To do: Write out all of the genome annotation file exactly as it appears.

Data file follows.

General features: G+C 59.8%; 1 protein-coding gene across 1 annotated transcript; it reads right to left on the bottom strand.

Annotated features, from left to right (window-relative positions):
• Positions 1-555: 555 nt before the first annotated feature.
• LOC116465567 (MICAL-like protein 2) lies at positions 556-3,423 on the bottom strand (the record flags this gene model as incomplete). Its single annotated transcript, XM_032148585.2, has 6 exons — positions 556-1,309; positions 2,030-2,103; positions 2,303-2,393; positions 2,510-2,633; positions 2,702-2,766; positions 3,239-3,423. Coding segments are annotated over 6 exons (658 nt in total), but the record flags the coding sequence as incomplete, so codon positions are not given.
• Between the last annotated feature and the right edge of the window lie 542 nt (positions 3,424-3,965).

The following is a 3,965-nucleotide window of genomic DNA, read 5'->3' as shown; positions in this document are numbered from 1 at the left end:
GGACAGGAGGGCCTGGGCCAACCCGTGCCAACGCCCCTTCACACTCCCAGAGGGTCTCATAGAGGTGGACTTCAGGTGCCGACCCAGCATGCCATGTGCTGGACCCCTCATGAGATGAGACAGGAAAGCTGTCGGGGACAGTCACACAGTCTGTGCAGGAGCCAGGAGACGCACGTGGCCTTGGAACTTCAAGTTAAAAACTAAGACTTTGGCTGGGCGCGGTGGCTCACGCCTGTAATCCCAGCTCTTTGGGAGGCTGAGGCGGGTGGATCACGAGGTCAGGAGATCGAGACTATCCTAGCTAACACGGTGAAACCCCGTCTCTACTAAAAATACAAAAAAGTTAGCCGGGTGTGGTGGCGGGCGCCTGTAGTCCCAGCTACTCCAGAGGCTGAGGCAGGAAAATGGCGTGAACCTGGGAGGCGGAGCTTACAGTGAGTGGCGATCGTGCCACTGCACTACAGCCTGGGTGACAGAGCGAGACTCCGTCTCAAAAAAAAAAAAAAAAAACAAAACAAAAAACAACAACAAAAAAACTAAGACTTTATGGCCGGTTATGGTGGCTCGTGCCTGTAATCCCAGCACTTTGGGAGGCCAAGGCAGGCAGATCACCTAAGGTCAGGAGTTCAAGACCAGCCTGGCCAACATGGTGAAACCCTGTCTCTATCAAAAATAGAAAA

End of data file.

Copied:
General features: G+C 59.8%; 1 protein-coding gene across 1 annotated transcript; it reads right to left on the bottom strand.

Annotated features, from left to right (window-relative positions):
• Positions 1-555: 555 nt before the first annotated feature.
• LOC116465567 (MICAL-like protein 2) lies at positions 556-3,423 on the bottom strand (the record flags this gene model as incomplete). Its single annotated transcript, XM_032148585.2, has 6 exons — positions 556-1,309; positions 2,030-2,103; positions 2,303-2,393; positions 2,510-2,633; positions 2,702-2,766; positions 3,239-3,423. Coding segments are annotated over 6 exons (658 nt in total), but the record flags the coding sequence as incomplete, so codon positions are not given.
• Between the last annotated feature and the right edge of the window lie 542 nt (positions 3,424-3,965).

The following is a 3,965-nucleotide window of genomic DNA, read 5'->3' as shown; positions in this document are numbered from 1 at the left end:
GGACAGGAGGGCCTGGGCCAACCCGTGCCAACGCCCCTTCACACTCCCAGAGGGTCTCATAGAGGTGGACTTCAGGTGCCGACCCAGCATGCCATGTGCTGGACCCCTCATGAGATGAGACAGGAAAGCTGTCGGGGACAGTCACACAGTCTGTGCAGGAGCCAGGAGACGCACGTGGCCTTGGAACTTCAAGTTAAAAACTAAGACTTTGGCTGGGCGCGGTGGCTCACGCCTGTAATCCCAGCTCTTTGGGAGGCTGAGGCGGGTGGATCACGAGGTCAGGAGATCGAGACTATCCTAGCTAACACGGTGAAACCCCGTCTCTACTAAAAATACAAAAAAGTTAGCCGGGTGTGGTGGCGGGCGCCTGTAGTCCCAGCTACTCCAGAGGCTGAGGCAGGAAAATGGCGTGAACCTGGGAGGCGGAGCTTACAGTGAGTGGCGATCGTGCCACTGCACTACAGCCTGGGTGACAGAGCGAGACTCCGTCTCAAAAAAAAAAAAAAAAAACAAAACAAAAAACAACAACAAAAAAACTAAGACTTTATGGCCGGTTATGGTGGCTCGTGCCTGTAATCCCAGCACTTTGGGAGGCCAAGGCAGGCAGATCACCTAAGGTCAGGAGTTCAAGACCAGCCTGGCCAACATGGTGAAACCCTGTCTCTATCAAAAATAGAAAA